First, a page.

Castella and Flinn also wanted the young couple’s guests to feel “autonomous and at home on the Mediterranean sea.” A crucial element: adding a kitchen. “We designed everything,” the designers say, building out stucco shelving and a simple stretch of counter along one wall. “We brought in an antique marble sink to give that ‘forever’ effect, while using state-of-the-art appliances, like the stovetop and fridge,” they say.
Above: Castella and Flinn also wanted the young couple’s guests to feel “autonomous and at home on the Mediterranean sea.” A crucial element: adding a kitchen. “We designed everything,” the designers say, building out stucco shelving and a simple stretch of counter along one wall. “We brought in an antique marble sink to give that ‘forever’ effect, while using state-of-the-art appliances, like the stovetop and fridge,” they say.
On one end of the room, an example of Castella’s eclectic style: a built-in bench serves as both lounge space (with cushions upholstered in vintage floral fabric, found in Hawaii) and log storage for the nearby fireplace. An architectural remnant becomes sculpture on the low table.
Above: On one end of the room, an example of Castella’s eclectic style: a built-in bench serves as both lounge space (with cushions upholstered in vintage floral fabric, found in Hawaii) and log storage for the nearby fireplace. An architectural remnant becomes sculpture on the low table.
Above: The duo chose natural fibers in various forms and textures throughout the space. (For a similar sort of chair, see our post From Java, by Way of Oakland: Rattan Chairs from Wend Studio.) Note the vintage blue-green doors that lead to one of the bedrooms.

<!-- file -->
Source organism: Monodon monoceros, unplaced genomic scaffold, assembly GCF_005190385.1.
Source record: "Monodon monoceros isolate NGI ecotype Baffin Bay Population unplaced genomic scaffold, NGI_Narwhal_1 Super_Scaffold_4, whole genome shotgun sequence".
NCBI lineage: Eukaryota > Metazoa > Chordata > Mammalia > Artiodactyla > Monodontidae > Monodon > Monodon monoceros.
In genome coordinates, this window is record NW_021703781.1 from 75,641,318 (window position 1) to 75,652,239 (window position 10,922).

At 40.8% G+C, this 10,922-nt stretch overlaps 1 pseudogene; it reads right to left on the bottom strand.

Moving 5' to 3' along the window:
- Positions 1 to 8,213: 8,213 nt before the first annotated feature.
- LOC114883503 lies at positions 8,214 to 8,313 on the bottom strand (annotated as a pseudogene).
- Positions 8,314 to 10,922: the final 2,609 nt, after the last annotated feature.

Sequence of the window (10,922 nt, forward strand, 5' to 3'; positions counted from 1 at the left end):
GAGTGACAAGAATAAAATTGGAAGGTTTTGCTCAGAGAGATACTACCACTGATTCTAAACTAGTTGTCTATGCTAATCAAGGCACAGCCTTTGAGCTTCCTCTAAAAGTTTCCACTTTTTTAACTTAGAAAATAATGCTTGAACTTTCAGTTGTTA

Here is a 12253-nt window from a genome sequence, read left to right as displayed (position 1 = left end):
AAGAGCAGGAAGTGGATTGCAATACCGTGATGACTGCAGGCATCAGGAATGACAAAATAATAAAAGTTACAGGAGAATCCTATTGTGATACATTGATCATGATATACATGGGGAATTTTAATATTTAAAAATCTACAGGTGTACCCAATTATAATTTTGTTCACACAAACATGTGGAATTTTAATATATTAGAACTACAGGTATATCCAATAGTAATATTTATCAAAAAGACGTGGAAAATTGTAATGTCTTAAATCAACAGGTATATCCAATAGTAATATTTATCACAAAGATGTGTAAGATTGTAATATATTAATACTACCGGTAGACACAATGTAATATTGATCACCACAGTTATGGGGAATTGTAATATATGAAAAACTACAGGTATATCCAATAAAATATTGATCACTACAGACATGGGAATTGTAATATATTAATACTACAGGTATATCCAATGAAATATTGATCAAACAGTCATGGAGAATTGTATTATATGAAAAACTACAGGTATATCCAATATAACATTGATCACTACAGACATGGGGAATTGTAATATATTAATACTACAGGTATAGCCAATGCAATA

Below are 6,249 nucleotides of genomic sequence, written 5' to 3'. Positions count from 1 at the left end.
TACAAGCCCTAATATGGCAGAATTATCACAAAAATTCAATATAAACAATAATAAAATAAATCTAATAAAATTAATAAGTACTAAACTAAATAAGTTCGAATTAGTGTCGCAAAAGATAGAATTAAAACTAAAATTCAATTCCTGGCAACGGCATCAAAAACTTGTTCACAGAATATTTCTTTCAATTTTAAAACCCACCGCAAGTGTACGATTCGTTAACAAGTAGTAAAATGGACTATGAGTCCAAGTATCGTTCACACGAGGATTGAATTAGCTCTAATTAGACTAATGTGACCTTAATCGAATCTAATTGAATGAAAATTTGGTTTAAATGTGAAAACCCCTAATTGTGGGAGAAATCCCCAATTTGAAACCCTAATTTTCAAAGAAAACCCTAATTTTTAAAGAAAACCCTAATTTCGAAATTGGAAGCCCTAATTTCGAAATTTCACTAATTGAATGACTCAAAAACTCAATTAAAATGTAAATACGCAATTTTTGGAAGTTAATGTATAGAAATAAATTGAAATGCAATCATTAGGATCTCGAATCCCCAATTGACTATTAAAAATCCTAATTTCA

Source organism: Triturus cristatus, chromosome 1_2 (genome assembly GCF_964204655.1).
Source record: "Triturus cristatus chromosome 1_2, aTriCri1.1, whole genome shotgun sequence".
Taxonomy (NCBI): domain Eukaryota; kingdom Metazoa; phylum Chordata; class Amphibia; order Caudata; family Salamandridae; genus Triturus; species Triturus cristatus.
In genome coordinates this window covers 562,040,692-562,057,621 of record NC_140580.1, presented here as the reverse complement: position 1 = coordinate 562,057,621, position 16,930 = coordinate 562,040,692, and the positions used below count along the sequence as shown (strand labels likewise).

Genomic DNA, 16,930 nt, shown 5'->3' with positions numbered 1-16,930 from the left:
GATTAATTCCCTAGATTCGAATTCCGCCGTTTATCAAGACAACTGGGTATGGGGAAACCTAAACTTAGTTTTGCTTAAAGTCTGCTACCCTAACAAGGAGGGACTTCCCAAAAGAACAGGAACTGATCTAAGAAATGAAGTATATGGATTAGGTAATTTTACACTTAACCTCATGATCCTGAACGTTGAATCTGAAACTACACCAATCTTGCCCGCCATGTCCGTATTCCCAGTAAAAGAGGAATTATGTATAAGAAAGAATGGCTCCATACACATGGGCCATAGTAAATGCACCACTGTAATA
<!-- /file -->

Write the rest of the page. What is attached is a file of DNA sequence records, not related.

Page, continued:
Beneath a sloped ceiling, twin beds are laid on built-in stone platforms and a shelf behind serves as both desk and headboard.
Above: Beneath a sloped ceiling, twin beds are laid on built-in stone platforms and a shelf behind serves as both desk and headboard.

The furniture and sculptural finds throughout the project are all from Castella’s own collection (on view and available at the firm’s new showroom in Emporda, Spain, where the duo has a ranch with horses and Labradors, and online). “We are constantly purchasing pieces, be that antiques, vintage, or new,” the duo says. The team also designs custom products and lighting, including a line of textiles for Spanish fabric company Gancedo.

Beds are made simply, with light blankets and tasseled pillows.
Above: Beds are made simply, with light blankets and tasseled pillows.
Back out in the main room, looking away from the twin bedroom, toward the bath.
Above: Back out in the main room, looking away from the twin bedroom, toward the bath.
The bathroom is lit by a black wall light, similar to the one over the kitchen.
Above: The bathroom is lit by a black wall light, similar to the one over the kitchen.
In another bedroom, sculptural built-in nightstands with black-painted niches flank the bed. The rattan headboard is Castella’s original design, inspired by straw rugs and handmade by craftsmen in Spain. (See our original post on it, and a few sources for getting a similar look at home, at Design Idea to Steal: A DIY Headboard from a Natural-Fiber Rug.)
Above: In another bedroom, sculptural built-in nightstands with black-painted niches flank the bed. The rattan headboard is Castella’s original design, inspired by straw rugs and handmade by craftsmen in Spain. (See our original post on it, and a few sources for getting a similar look at home, at Design Idea to Steal: A DIY Headboard from a Natural-Fiber Rug.)
An unexpected pairing.
Above: An unexpected pairing.
The lush exterior of the stables turned guest house.
Above: The lush exterior of the stables turned guest house.
Castella and Flinn.
Above: Castella and Flinn.

We’ve had our eye on Spain of late. For a few of our favorite projects, see:

Have a Question or Comment About This Post?

Join the conversation

From our network